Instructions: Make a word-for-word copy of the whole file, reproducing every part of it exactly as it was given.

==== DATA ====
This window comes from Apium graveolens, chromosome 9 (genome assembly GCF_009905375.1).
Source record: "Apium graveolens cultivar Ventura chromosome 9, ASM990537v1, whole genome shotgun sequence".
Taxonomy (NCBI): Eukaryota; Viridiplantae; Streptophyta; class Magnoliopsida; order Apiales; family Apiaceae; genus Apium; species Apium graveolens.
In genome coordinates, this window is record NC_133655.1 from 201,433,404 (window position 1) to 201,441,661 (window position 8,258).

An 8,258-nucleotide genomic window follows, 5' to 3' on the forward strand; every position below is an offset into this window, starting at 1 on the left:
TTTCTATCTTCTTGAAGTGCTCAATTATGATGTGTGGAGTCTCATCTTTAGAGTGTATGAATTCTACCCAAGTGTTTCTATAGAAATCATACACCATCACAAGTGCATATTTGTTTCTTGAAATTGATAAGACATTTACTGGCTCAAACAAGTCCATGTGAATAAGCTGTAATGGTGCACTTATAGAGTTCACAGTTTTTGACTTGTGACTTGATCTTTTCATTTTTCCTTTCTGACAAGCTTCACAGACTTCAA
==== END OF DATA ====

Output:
This window comes from Apium graveolens, chromosome 9 (genome assembly GCF_009905375.1).
Source record: "Apium graveolens cultivar Ventura chromosome 9, ASM990537v1, whole genome shotgun sequence".
Taxonomy (NCBI): Eukaryota; Viridiplantae; Streptophyta; class Magnoliopsida; order Apiales; family Apiaceae; genus Apium; species Apium graveolens.
In genome coordinates, this window is record NC_133655.1 from 201,433,404 (window position 1) to 201,441,661 (window position 8,258).

An 8,258-nucleotide genomic window follows, 5' to 3' on the forward strand; every position below is an offset into this window, starting at 1 on the left:
TTTCTATCTTCTTGAAGTGCTCAATTATGATGTGTGGAGTCTCATCTTTAGAGTGTATGAATTCTACCCAAGTGTTTCTATAGAAATCATACACCATCACAAGTGCATATTTGTTTCTTGAAATTGATAAGACATTTACTGGCTCAAACAAGTCCATGTGAATAAGCTGTAATGGTGCACTTATAGAGTTCACAGTTTTTGACTTGTGACTTGATCTTTTCATTTTTCCTTTCTGACAAGCTTCACAGACTTCAA